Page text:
Without stepping on the toes of my colleagues, and expanding too much further on an already expansive blog entry, let me add a few thoughts to the original patron query.

I wholeheartedly second Melissa’s validation of Palacio’s Wonder. It’s the book my BHS Functional Skills class selected for weekly read-alouds. To quote Dr. Wayne W. Dyer, “When given the choice between being right and being kind, choose kind.” Themes of bravery, standing up for oneself, attitude, and judgment, provide important familial ‘dinner table’ conversations. 

Other selections I would add for those in the pre to mid-teen range:

The Mysterious Benedict Society* by Trenton Lee Stewart
After passing a series of mind-bending tests, four children are selected for a secret mission that requires them to go undercover at the Learning Institute for the Very Enlightened. *New York Times bestselling series

Escape from Mr. Lemoncello’s Library* by Chris Grabenstein
Twelve-year-old Kyle Keeley is a whiz when it comes to board games; a handy skill to have in helping to level the playing field in competition with two older brothers. As Kyle is about to find out, it may also give him a leg up as a participant in the opening of the town's new public library. You see, the benefactor behind such a generous gift (five hundred million dollars) to Alexandriaville is none other than Mr. Luigi Lemoncello, world famous game designer. An eclectic gentleman, to say the least, his institution will be like none ever seen before. *New York Times bestseller, Mark Twain Award winner

Echoing Lori, Nicola Yoon is one of the most dynamic authors currently on the YA scene (her book signing at ALA featured the longest of lines). The Sun is Also a Star is, in fact, a 2017 Michael L. Printz ‘Honor Book’ for its literary merit.

In finality, I’ll bring this week’s blog to a close with one of the premiere web resources for youth material. As always, though, we’d love to see you at the reference desk to find the treasures to meet your needs!

This mailbag entry brought to you by YA Librarian, Chris and a host of friends.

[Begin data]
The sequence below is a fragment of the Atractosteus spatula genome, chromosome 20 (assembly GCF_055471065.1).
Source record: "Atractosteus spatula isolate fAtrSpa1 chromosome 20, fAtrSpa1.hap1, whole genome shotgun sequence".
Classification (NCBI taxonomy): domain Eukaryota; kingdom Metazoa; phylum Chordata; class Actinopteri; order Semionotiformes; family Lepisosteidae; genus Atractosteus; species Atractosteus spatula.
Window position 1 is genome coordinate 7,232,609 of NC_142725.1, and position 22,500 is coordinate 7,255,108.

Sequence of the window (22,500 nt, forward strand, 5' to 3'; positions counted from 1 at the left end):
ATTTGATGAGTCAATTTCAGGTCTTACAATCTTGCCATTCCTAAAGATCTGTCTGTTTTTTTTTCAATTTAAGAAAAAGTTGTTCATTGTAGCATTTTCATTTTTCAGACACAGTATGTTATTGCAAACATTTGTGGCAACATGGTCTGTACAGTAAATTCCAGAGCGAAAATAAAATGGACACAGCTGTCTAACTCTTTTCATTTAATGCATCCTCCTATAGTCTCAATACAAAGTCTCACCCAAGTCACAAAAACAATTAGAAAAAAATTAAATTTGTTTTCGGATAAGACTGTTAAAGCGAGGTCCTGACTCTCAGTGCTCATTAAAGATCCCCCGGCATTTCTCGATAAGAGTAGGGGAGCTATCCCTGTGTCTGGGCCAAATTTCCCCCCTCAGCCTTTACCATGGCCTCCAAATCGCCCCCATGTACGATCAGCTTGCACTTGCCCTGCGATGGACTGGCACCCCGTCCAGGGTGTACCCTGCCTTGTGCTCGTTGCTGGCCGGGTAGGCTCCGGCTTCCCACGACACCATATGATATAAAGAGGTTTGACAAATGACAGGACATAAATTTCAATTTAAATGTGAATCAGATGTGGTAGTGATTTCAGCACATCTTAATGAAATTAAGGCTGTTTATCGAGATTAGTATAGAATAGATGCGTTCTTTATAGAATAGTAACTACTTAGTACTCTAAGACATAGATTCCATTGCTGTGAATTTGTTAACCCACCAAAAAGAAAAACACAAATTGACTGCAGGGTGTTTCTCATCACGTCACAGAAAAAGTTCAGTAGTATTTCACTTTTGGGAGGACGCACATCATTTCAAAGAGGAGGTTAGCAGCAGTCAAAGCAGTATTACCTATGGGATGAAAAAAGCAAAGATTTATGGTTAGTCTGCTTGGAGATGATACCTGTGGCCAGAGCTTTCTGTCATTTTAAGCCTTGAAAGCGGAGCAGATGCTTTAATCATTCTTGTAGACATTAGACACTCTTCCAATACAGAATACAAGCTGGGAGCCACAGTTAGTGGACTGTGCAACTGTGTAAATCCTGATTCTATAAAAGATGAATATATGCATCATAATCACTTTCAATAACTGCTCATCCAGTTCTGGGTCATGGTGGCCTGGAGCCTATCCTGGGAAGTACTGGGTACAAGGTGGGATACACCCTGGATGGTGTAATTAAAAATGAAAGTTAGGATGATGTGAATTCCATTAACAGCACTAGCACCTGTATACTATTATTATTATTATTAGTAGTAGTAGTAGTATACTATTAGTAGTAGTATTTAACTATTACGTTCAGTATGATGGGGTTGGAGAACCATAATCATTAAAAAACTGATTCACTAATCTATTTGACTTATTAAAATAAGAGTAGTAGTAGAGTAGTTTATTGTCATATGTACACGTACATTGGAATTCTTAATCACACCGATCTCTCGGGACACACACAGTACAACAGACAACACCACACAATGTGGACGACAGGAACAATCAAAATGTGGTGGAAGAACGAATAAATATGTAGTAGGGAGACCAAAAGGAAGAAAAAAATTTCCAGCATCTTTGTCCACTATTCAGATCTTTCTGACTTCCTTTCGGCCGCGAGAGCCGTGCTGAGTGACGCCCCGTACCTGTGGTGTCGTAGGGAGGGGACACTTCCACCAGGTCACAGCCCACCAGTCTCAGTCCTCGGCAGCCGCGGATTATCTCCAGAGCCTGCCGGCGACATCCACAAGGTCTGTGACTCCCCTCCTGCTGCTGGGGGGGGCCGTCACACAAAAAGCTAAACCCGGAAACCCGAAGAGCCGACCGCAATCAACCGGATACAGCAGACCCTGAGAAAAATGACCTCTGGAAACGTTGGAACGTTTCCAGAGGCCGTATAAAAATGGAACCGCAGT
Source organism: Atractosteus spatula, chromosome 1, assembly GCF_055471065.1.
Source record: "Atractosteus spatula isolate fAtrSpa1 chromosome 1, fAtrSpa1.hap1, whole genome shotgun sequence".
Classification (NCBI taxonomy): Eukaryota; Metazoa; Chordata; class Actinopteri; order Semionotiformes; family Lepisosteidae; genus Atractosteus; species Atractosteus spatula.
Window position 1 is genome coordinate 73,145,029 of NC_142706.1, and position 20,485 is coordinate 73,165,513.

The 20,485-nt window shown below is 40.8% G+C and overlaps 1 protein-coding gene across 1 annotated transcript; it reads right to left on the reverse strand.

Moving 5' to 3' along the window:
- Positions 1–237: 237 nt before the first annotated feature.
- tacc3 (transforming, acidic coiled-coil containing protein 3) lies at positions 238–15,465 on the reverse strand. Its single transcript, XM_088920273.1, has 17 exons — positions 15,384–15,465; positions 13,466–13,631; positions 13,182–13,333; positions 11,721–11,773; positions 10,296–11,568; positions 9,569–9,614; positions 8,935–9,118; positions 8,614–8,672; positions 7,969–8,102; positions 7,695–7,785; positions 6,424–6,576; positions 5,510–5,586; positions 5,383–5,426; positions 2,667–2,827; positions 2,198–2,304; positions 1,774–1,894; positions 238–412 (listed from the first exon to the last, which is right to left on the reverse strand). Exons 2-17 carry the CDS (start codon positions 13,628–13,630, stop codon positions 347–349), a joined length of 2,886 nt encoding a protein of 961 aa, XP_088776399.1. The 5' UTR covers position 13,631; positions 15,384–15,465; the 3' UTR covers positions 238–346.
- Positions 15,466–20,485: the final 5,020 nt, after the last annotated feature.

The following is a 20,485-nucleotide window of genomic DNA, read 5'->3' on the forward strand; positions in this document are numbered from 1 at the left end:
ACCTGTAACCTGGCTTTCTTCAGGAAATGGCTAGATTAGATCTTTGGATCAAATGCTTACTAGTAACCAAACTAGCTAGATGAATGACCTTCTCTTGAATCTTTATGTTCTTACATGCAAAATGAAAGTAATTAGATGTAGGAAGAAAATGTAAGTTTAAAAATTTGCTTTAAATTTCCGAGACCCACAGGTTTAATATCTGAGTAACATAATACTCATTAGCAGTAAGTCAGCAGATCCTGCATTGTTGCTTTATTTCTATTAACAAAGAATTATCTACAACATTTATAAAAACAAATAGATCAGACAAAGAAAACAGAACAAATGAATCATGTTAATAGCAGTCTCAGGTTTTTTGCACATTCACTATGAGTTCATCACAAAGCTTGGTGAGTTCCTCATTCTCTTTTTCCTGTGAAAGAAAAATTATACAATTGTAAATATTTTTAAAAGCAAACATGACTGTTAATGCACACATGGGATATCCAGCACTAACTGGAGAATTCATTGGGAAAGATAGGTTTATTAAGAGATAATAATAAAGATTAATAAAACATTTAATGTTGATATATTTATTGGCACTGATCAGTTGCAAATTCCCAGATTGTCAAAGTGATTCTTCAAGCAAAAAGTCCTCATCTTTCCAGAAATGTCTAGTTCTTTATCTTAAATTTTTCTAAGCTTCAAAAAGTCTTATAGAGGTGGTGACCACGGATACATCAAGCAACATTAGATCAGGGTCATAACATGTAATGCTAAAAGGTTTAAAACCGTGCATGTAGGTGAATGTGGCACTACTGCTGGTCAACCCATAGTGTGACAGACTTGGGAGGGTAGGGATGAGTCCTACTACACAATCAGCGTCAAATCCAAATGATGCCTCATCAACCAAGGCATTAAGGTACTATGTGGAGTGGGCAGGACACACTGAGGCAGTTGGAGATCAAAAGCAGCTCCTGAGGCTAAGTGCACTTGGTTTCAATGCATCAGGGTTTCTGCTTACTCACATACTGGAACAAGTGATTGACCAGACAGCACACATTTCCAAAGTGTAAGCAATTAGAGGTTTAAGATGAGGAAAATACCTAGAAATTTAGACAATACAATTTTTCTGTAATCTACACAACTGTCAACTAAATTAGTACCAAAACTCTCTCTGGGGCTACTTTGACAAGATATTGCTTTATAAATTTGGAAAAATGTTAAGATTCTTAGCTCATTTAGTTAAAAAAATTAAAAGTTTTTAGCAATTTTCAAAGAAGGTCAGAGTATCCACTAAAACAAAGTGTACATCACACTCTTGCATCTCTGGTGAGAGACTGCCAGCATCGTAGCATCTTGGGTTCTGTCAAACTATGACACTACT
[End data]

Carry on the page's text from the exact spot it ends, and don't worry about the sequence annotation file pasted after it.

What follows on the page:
Monday, November 20, 2017

There's an App for That!

A joke is making the rounds these days that says if you’re looking for someone, start by first checking behind their phone. Yes, it seems as if we (and I’ll include myself) are continually wired in to our devices. From perusing email, texts, news developments, the latest Facebook, Twitter, Instagram, Snapchat postings, and gaming. Whether we’re monitoring how many steps traversed in an hour or are anxiously anticipating a picture of what good old Uncle Saul cooked for dinner, it’s obvious we don’t want to miss a thing (there might be an Aerosmith song in there somewhere).

Now don’t start fretting here. This isn’t an ‘old codger’ segment about how we’re sacrificing the world going by in favor of a technological addiction. That’ll be a debate for next week’s blog…kidding! So go ahead and keep playing Clash of Clans, listening to Pandora, and streaming Netflix. For this submission, however, I’ll be taking a look at an app that you just might find rather helpful and educational (ahh, not the dreaded ‘e’ word!).

YALSA’s Teen Book Finder is a free online database with a target audience of teens, parents, librarians, and teachers - essentially anyone who loves Young Adult literature. And the kicker? The platform provides unprecedented access to nearly 4,000 titles! 

-        In addition to a ‘simple search’ for browsing, users will be made aware of selections honored each year by the Young Adult Library Services Association. Items can be located by title, author, genre, type of award, and book list.

-        A ‘Find It’ button, powered by OCLC WorldCat, which shows users where to track down the material in a nearby library.

-        A ‘Favorites’ button, for the creation of individualized booklists.

-        The ability to pass along recommendations through various social media platforms.

-        Seeking suggestions on reading material? Teen Book Finder has you covered there, too. Three ‘Hot Picks’ are featured daily on the homepage.
So why delay? Download the app today!

This musing brought to you by YA Librarian, Chris.